Farmers in northern Ghana are now embracing a newly-improved variety of cowpea known as Songotra (IT97K-499-35). This is because a genetic modification for in-built resistance has been introduced into the crop, thus, farmers would no longer lose between 20 and 80 per cent of their crop yield to Maruca Vitrata (Pod borer) infestation and other pests that cause low production…
This is because a genetic modification for in-built resistance has been introduced into the crop, thus, farmers would no longer lose between 20 and 80 per cent of their crop yield to Maruca Vitrata (Pod borer) infestation and other pests that cause low production.
Presently, there are no known cowpea varieties that are resistant to the Pod borer, hence farmers in sub-Saharan Africa regularly spray five to eight times within a season to control the pests.
It is in this regard that Dr Mumuni Abdulai, an Entomologist and a Principal Investigator at the Council for Scientific and Industrial Research (CSIR) – Savannah Agricultural Research Institute (SARI) explained in an interview with Class91.3FM’s Northern regional correspondent, Mohammed Gadafi that due to the cryptic nature of feeding inside flower buds, flowers and pods, the insecticide control for Maruca Vitrata is not wholly effective.
According to him, with advances in molecular breeding, it was thought that genetic modification for in-built resistance against this pest was the most viable option. Dr Abdulai said it is on the back of this that a cowpea line, IT86D-1010 from the International Institute of Tropical Agriculture (IITA), Nigeria, was genetically modified by TJ Higgens of the Commonwealth Scientific and Industrial Research Organisation (CSIRO) in Australia.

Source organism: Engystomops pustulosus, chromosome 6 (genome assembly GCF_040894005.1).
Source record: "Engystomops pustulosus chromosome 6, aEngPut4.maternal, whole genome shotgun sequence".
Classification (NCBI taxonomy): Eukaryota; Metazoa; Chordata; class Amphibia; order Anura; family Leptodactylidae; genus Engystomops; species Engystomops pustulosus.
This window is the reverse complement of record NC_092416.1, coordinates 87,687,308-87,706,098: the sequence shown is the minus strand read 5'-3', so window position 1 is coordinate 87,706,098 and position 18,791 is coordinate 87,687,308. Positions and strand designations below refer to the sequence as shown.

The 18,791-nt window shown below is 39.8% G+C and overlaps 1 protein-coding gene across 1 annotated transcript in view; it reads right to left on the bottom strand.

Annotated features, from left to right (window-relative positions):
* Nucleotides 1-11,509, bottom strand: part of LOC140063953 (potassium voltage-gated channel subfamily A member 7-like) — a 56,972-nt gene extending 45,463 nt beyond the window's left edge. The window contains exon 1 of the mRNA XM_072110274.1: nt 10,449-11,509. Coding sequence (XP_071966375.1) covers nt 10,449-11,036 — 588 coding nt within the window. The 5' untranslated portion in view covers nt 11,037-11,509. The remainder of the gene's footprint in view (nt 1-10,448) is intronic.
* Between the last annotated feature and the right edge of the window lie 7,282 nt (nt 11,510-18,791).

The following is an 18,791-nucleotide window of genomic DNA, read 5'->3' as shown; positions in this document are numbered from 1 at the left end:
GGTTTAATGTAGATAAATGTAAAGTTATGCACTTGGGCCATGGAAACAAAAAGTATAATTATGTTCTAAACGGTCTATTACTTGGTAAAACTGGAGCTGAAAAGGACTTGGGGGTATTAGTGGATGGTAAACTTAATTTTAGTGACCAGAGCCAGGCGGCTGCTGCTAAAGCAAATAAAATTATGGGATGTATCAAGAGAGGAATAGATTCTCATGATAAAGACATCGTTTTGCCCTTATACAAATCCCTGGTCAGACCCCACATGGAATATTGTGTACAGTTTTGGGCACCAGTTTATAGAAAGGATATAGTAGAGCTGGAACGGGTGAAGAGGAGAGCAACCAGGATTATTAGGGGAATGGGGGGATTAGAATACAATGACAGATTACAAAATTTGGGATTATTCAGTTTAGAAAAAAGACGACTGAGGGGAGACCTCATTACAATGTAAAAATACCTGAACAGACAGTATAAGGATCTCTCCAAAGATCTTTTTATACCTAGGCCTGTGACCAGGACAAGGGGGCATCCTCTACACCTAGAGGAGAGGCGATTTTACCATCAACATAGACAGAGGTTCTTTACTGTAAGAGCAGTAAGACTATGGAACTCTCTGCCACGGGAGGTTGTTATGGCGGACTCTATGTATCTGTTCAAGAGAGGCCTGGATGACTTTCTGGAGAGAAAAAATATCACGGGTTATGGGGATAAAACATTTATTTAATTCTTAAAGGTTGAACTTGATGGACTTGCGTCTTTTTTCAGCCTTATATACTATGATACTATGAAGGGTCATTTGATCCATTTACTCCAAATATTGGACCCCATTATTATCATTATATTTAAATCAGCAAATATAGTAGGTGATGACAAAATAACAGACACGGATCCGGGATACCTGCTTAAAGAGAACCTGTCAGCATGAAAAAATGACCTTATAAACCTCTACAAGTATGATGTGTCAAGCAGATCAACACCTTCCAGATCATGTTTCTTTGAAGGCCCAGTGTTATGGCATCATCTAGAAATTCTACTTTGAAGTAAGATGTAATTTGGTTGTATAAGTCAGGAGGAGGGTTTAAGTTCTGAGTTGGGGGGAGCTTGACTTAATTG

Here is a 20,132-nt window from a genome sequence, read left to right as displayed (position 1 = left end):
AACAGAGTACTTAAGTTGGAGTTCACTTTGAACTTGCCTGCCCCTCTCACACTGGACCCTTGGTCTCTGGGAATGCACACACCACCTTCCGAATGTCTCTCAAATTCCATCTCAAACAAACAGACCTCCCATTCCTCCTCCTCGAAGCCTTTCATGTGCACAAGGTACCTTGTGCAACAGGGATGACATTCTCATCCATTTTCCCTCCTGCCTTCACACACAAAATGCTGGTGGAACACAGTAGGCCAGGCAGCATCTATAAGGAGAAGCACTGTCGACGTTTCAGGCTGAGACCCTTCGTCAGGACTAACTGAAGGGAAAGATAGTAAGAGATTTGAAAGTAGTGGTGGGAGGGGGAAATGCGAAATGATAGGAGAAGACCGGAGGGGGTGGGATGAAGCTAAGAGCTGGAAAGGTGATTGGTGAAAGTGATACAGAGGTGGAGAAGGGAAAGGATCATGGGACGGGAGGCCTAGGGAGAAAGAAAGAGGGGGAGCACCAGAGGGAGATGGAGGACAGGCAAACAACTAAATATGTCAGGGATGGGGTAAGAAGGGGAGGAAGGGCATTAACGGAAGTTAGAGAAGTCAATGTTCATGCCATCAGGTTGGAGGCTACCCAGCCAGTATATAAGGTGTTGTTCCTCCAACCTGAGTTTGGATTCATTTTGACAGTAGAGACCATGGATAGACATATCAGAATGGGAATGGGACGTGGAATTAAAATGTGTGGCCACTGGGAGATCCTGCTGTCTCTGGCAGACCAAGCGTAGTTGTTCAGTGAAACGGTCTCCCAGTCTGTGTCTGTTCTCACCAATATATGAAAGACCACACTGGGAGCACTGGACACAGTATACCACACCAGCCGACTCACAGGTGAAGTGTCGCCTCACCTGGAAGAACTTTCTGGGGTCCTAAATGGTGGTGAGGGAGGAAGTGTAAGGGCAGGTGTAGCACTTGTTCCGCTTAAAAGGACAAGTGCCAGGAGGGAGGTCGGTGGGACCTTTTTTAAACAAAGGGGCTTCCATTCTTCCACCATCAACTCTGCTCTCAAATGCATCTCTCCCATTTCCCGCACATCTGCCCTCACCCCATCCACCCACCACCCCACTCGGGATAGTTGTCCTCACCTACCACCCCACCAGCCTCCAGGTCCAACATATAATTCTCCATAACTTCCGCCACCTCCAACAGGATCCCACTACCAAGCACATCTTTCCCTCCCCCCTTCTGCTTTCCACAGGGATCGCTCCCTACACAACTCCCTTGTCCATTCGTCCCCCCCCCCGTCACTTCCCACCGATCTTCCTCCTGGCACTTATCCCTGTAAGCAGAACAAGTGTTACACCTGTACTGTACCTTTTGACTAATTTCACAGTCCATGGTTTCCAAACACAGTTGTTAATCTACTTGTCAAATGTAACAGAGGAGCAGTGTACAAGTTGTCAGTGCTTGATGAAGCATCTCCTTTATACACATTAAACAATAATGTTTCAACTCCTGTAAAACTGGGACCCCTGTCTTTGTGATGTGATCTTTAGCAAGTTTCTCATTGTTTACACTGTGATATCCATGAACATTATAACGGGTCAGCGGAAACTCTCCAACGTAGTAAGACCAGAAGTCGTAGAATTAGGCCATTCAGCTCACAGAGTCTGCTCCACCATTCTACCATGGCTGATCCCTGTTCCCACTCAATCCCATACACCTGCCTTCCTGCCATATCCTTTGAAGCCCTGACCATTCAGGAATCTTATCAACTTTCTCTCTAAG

He indicated that after several years of testing of the transformed lines in Confined Field Trials (CFTs) in Nigeria, Burkina Faso, and Ghana, through their respective research institutes: Institute of Agricultural Research (IAR) of Ahmed Bello University, Institut de l’Environnement et des Recherches Agricoles (INERA) and the Savannah Agricultural Research Institute (CSIR-SARI), one of the transformed lines proved to be the most resistant to Maruca Vitrata.
The Maruca damage in this event was reduced by 98% and yield was improved four-fold compared to the parent line used for the transformation.
According to farmers from Nyankpala, Manga and Damongo in the Northern Region who participated in the evaluation of the product under the farmers’ management conditions at the CFT of SARI, the resistance to the pest was encouraging.
They told Class91.3FM that they will be willing to grow the new variety on commercial basis as it has showed tremendous improvement in helping prevent losses.
Meanwhile, the dossier for commercial release is currently being evaluated and Dr Abdulai assured that the product will be released when the evaluation and the necessary regulatory procedures are completed.